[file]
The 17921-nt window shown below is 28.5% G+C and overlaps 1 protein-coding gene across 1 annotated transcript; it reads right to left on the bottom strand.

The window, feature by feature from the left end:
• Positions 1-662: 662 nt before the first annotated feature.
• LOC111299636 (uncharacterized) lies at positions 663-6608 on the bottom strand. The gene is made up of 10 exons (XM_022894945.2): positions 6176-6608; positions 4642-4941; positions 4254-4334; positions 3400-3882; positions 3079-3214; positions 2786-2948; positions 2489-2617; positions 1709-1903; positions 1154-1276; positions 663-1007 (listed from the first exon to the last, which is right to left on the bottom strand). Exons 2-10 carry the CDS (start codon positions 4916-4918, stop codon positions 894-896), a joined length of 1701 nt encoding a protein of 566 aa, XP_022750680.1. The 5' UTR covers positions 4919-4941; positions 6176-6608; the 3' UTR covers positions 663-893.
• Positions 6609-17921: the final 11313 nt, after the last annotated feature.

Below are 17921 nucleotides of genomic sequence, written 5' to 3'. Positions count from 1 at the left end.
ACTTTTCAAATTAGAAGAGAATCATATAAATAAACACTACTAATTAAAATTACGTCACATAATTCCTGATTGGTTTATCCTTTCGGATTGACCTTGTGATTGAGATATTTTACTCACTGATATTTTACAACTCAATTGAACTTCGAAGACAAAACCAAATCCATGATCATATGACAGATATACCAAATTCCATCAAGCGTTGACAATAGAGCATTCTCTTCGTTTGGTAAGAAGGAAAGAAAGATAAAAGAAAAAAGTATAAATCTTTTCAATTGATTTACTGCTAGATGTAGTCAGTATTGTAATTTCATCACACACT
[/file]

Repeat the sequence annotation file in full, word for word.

The 17921-nt window shown below is 28.5% G+C and overlaps 1 protein-coding gene across 1 annotated transcript; it reads right to left on the bottom strand.

The window, feature by feature from the left end:
• Positions 1-662: 662 nt before the first annotated feature.
• LOC111299636 (uncharacterized) lies at positions 663-6608 on the bottom strand. The gene is made up of 10 exons (XM_022894945.2): positions 6176-6608; positions 4642-4941; positions 4254-4334; positions 3400-3882; positions 3079-3214; positions 2786-2948; positions 2489-2617; positions 1709-1903; positions 1154-1276; positions 663-1007 (listed from the first exon to the last, which is right to left on the bottom strand). Exons 2-10 carry the CDS (start codon positions 4916-4918, stop codon positions 894-896), a joined length of 1701 nt encoding a protein of 566 aa, XP_022750680.1. The 5' UTR covers positions 4919-4941; positions 6176-6608; the 3' UTR covers positions 663-893.
• Positions 6609-17921: the final 11313 nt, after the last annotated feature.

Below are 17921 nucleotides of genomic sequence, written 5' to 3'. Positions count from 1 at the left end.
ACTTTTCAAATTAGAAGAGAATCATATAAATAAACACTACTAATTAAAATTACGTCACATAATTCCTGATTGGTTTATCCTTTCGGATTGACCTTGTGATTGAGATATTTTACTCACTGATATTTTACAACTCAATTGAACTTCGAAGACAAAACCAAATCCATGATCATATGACAGATATACCAAATTCCATCAAGCGTTGACAATAGAGCATTCTCTTCGTTTGGTAAGAAGGAAAGAAAGATAAAAGAAAAAAGTATAAATCTTTTCAATTGATTTACTGCTAGATGTAGTCAGTATTGTAATTTCATCACACACT